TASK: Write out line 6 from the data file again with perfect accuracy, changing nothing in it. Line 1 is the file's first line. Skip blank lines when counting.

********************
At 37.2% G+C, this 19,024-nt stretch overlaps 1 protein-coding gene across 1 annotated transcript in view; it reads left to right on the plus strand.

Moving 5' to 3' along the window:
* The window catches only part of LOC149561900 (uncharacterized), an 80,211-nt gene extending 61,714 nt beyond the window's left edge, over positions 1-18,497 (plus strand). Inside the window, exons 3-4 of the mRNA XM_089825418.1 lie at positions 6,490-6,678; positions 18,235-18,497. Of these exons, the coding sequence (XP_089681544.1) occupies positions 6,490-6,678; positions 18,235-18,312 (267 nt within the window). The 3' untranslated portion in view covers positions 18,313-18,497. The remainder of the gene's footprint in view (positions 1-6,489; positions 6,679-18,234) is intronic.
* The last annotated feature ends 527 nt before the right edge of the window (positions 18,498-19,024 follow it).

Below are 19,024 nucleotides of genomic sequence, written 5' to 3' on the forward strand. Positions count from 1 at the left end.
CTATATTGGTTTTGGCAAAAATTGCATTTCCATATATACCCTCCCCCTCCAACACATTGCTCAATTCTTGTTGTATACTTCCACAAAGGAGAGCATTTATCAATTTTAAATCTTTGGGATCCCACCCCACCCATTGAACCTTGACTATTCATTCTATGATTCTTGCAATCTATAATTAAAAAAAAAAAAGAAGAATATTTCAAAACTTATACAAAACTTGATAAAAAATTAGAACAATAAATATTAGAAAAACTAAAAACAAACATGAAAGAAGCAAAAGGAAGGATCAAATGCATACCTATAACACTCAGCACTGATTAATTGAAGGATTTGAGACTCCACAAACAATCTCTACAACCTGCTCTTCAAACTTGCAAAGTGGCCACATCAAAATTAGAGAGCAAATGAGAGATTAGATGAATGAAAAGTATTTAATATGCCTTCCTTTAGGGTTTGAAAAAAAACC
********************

CTATATTGGTTTTGGCAAAAATTGCATTTCCATATATACCCTCCCCCTCCAACACATTGCTCAATTCTTGTTGTATACTTCCACAAAGGAGAGCATTTATCAATTTTAAATCTTTGGGATCCCACCCCACCCATTGAACCTTGACTATTCATTCTATGATTCTTGCAATCTATAATTAAAAAAAAAAAAGAAGAATATTTCAAAACTTATACAAAACTTGATAAAAAATTAGAACAATAAATATTAGAAAAACTAAAAACAAACATGAAAGAAGCAAAAGGAAGGATCAAATGCATACCTATAACACTCAGCACTGATTAATTGAAGGATTTGAGACTCCACAAACAATCTCTACAACCTGCTCTTCAAACTTGCAAAGTGGCCACATCAAAATTAGAGAGCAAATGAGAGATTAGATGAATGAAAAGTATTTAATATGCCTTCCTTTAGGGTTTGAAAAAAAACC